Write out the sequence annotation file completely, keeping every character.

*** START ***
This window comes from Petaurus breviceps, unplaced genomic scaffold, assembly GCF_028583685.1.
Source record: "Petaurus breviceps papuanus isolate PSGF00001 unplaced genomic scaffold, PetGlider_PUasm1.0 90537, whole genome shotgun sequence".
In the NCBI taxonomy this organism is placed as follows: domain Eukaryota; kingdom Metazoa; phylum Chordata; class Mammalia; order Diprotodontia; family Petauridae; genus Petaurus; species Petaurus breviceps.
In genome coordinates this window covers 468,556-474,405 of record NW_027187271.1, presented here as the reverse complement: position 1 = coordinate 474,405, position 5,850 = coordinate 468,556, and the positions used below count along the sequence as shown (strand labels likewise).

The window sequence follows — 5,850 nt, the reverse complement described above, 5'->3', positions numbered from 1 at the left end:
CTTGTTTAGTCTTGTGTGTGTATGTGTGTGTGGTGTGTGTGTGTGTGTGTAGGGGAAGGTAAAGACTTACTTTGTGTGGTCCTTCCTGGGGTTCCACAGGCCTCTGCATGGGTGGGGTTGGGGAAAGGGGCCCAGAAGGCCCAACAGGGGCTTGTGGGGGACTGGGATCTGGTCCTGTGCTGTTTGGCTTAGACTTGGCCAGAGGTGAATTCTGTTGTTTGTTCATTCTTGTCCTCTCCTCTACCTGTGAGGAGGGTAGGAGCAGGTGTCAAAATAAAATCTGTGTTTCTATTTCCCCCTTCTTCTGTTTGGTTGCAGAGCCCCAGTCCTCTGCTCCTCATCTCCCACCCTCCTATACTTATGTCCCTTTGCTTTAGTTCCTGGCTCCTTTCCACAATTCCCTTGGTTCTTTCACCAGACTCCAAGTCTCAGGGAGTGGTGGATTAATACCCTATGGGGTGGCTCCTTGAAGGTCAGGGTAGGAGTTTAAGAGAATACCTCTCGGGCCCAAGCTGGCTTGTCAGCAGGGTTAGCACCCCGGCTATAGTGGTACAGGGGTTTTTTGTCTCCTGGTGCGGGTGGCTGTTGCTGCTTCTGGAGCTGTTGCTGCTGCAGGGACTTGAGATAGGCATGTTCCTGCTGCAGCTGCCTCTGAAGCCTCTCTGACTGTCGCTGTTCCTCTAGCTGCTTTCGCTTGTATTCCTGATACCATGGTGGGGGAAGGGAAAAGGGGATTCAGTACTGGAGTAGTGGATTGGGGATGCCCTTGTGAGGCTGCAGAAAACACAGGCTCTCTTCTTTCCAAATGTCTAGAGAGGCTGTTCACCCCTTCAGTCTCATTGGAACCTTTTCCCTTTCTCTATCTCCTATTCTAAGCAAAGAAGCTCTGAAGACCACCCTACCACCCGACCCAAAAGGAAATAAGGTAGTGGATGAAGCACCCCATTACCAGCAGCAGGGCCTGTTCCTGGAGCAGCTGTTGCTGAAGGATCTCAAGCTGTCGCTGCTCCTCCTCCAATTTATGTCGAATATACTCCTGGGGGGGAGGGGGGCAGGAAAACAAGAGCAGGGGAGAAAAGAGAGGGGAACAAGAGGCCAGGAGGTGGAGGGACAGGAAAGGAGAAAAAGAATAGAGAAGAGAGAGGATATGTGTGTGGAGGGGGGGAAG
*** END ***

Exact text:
This window comes from Petaurus breviceps, unplaced genomic scaffold, assembly GCF_028583685.1.
Source record: "Petaurus breviceps papuanus isolate PSGF00001 unplaced genomic scaffold, PetGlider_PUasm1.0 90537, whole genome shotgun sequence".
In the NCBI taxonomy this organism is placed as follows: domain Eukaryota; kingdom Metazoa; phylum Chordata; class Mammalia; order Diprotodontia; family Petauridae; genus Petaurus; species Petaurus breviceps.
In genome coordinates this window covers 468,556-474,405 of record NW_027187271.1, presented here as the reverse complement: position 1 = coordinate 474,405, position 5,850 = coordinate 468,556, and the positions used below count along the sequence as shown (strand labels likewise).

The window sequence follows — 5,850 nt, the reverse complement described above, 5'->3', positions numbered from 1 at the left end:
CTTGTTTAGTCTTGTGTGTGTATGTGTGTGTGGTGTGTGTGTGTGTGTGTAGGGGAAGGTAAAGACTTACTTTGTGTGGTCCTTCCTGGGGTTCCACAGGCCTCTGCATGGGTGGGGTTGGGGAAAGGGGCCCAGAAGGCCCAACAGGGGCTTGTGGGGGACTGGGATCTGGTCCTGTGCTGTTTGGCTTAGACTTGGCCAGAGGTGAATTCTGTTGTTTGTTCATTCTTGTCCTCTCCTCTACCTGTGAGGAGGGTAGGAGCAGGTGTCAAAATAAAATCTGTGTTTCTATTTCCCCCTTCTTCTGTTTGGTTGCAGAGCCCCAGTCCTCTGCTCCTCATCTCCCACCCTCCTATACTTATGTCCCTTTGCTTTAGTTCCTGGCTCCTTTCCACAATTCCCTTGGTTCTTTCACCAGACTCCAAGTCTCAGGGAGTGGTGGATTAATACCCTATGGGGTGGCTCCTTGAAGGTCAGGGTAGGAGTTTAAGAGAATACCTCTCGGGCCCAAGCTGGCTTGTCAGCAGGGTTAGCACCCCGGCTATAGTGGTACAGGGGTTTTTTGTCTCCTGGTGCGGGTGGCTGTTGCTGCTTCTGGAGCTGTTGCTGCTGCAGGGACTTGAGATAGGCATGTTCCTGCTGCAGCTGCCTCTGAAGCCTCTCTGACTGTCGCTGTTCCTCTAGCTGCTTTCGCTTGTATTCCTGATACCATGGTGGGGGAAGGGAAAAGGGGATTCAGTACTGGAGTAGTGGATTGGGGATGCCCTTGTGAGGCTGCAGAAAACACAGGCTCTCTTCTTTCCAAATGTCTAGAGAGGCTGTTCACCCCTTCAGTCTCATTGGAACCTTTTCCCTTTCTCTATCTCCTATTCTAAGCAAAGAAGCTCTGAAGACCACCCTACCACCCGACCCAAAAGGAAATAAGGTAGTGGATGAAGCACCCCATTACCAGCAGCAGGGCCTGTTCCTGGAGCAGCTGTTGCTGAAGGATCTCAAGCTGTCGCTGCTCCTCCTCCAATTTATGTCGAATATACTCCTGGGGGGGAGGGGGGCAGGAAAACAAGAGCAGGGGAGAAAAGAGAGGGGAACAAGAGGCCAGGAGGTGGAGGGACAGGAAAGGAGAAAAAGAATAGAGAAGAGAGAGGATATGTGTGTGGAGGGGGGGAAG